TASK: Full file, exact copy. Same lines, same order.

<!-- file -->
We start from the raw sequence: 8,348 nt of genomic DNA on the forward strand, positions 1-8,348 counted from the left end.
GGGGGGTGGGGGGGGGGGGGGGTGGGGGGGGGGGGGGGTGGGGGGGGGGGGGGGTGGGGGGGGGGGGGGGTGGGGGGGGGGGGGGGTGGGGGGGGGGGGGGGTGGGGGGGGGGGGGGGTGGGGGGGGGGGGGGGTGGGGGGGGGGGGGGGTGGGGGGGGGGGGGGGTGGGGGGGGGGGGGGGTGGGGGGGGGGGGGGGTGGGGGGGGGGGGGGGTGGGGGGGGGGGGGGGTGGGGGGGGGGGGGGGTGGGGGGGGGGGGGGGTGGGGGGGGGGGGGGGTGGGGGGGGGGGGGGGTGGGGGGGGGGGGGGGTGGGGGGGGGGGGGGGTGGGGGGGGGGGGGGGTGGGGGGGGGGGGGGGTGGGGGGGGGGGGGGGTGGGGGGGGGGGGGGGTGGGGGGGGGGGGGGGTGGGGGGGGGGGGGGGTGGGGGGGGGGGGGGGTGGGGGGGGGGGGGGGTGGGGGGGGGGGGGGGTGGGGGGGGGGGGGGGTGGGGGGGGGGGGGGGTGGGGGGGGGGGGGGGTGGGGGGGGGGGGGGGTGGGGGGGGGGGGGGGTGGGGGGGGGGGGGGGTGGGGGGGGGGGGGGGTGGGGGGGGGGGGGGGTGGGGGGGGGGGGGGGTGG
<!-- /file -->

We start from the raw sequence: 8,348 nt of genomic DNA on the forward strand, positions 1-8,348 counted from the left end.
GGGGGGTGGGGGGGGGGGGGGGTGGGGGGGGGGGGGGGTGGGGGGGGGGGGGGGTGGGGGGGGGGGGGGGTGGGGGGGGGGGGGGGTGGGGGGGGGGGGGGGTGGGGGGGGGGGGGGGTGGGGGGGGGGGGGGGTGGGGGGGGGGGGGGGTGGGGGGGGGGGGGGGTGGGGGGGGGGGGGGGTGGGGGGGGGGGGGGGTGGGGGGGGGGGGGGGTGGGGGGGGGGGGGGGTGGGGGGGGGGGGGGGTGGGGGGGGGGGGGGGTGGGGGGGGGGGGGGGTGGGGGGGGGGGGGGGTGGGGGGGGGGGGGGGTGGGGGGGGGGGGGGGTGGGGGGGGGGGGGGGTGGGGGGGGGGGGGGGTGGGGGGGGGGGGGGGTGGGGGGGGGGGGGGGTGGGGGGGGGGGGGGGTGGGGGGGGGGGGGGGTGGGGGGGGGGGGGGGTGGGGGGGGGGGGGGGTGGGGGGGGGGGGGGGTGGGGGGGGGGGGGGGTGGGGGGGGGGGGGGGTGGGGGGGGGGGGGGGTGGGGGGGGGGGGGGGTGGGGGGGGGGGGGGGTGGGGGGGGGGGGGGGTGGGGGGGGGGGGGGGTGGGGGGGGGGGGGGGTGGGGGGGGGGGGGGGTGG